I got my first cell phone when I was twelve years old. I know that doesn’t sound like a big deal now, but in 2007, a twelve-year-old with a cell phone was big.

It didn’t matter that it was a Samsung flip phone, or that I didn’t have anyone but my parents to text, I had a cell phone. And it felt good.

It was a Christmas present, but it didn’t come without rules. My twelve-year-old self had three cell phone rules:

1. No cell phone past 9 p.m.

2. No buying ringtones

3. Absolutely no cell phone at the dinner table, no exception

Eventually, as the years passed, and as my Samsung turned into a Motorola Razr, a BlackBerry, and then an iPhone, the first two rules ceased to exist. The third, however, is still very much into effect.

Rule number three has affected me in ways I never knew possible. Not only am I borderline horrified to look at my phone during any dinner setting (dinner for one is no exception), there are many situations where I feel guilty for pulling out my phone or sneaking a peak to see if I have any messages.

Having a cell phone gives me cognitive dissonance.

I was taught to always put my cell phone away during serious interactions. School? You better believe my cell phone was in the bottom of my back pack. Work? Lock it up. Family dinner? Put it on silent and out of sight.

Even now, when cell phones have become integral to staying connected with the media and society, I often feel guilty about going on mine.

It doesn’t matter if I see my teachers on their cell phones during class, or my co-workers checking their phones during a shift, I can’t do it without a sense of unease.

But what if someone’s trying to get ahold of me? What if my brother broke his leg? What if our Prime Minister died?

I grew up early enough in the technological revolution where I remember being scowled at for being on my phone too much. But I’m also living in an era where cell phones, and technology in general, are a way of life. I literally wouldn’t be in my school program right now if I didn’t have a smart phone. If I hadn’t already had one (which, of course I did because it was 2015), I would have had to buy a smart phone to become smart. Not only did I have to have a smart phone, I had to become active on social media.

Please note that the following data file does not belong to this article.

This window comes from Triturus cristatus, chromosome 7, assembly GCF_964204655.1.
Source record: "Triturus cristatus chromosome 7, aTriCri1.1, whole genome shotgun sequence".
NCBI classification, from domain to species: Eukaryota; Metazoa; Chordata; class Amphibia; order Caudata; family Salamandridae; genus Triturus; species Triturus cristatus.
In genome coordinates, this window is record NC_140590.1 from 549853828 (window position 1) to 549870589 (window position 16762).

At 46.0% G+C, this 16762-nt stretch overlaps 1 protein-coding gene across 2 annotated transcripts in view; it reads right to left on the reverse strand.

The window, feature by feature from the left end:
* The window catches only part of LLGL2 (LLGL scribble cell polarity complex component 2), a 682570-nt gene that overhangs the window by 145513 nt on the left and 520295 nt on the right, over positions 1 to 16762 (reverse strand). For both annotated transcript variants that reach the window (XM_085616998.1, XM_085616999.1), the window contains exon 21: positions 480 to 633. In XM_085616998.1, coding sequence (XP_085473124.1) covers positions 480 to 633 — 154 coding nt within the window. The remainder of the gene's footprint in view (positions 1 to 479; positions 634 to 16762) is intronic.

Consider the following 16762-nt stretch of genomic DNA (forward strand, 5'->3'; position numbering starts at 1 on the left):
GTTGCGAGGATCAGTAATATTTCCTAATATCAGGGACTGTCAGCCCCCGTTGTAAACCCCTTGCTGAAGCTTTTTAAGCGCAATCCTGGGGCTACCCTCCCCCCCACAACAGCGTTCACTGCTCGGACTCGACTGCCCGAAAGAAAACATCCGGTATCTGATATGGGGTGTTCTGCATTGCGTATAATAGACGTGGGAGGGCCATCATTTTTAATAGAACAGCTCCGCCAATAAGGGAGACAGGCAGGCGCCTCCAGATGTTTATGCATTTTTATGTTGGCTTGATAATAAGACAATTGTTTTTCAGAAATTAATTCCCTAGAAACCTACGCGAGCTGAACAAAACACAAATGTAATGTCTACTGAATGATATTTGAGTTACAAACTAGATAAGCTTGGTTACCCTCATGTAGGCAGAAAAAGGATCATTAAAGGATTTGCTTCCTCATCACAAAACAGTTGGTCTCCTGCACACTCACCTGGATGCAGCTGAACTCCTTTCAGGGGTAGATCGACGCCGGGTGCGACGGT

Cell phones, social media, and technology are the reality of the career path I’ve chosen. One cannot work in the communications field without them. It’s something I know, and something I don’t hate. If I hated it, I wouldn’t be pursuing a career in communications.

What I do hate, however, is the feeling of unease I get when I’m constantly on my phone. The media is turning to social media and technology to send information to consumers more and more, and if I don’t keep up via Twitter, Instagram, or Facebook, I won’t be a successful communications professional. But every time I open my Twitter app, or I sneak a glance at my cell phone during class, I hear my mother’s voice telling me to put my phone away at the dinner table (okay not actually, but you know what I mean).

I guess it could be worse though. I could have been born ten years later, received my first iPhone at the age of 7, and not feel a damn thing every time I check my phone instead of engaging in my physical surroundings.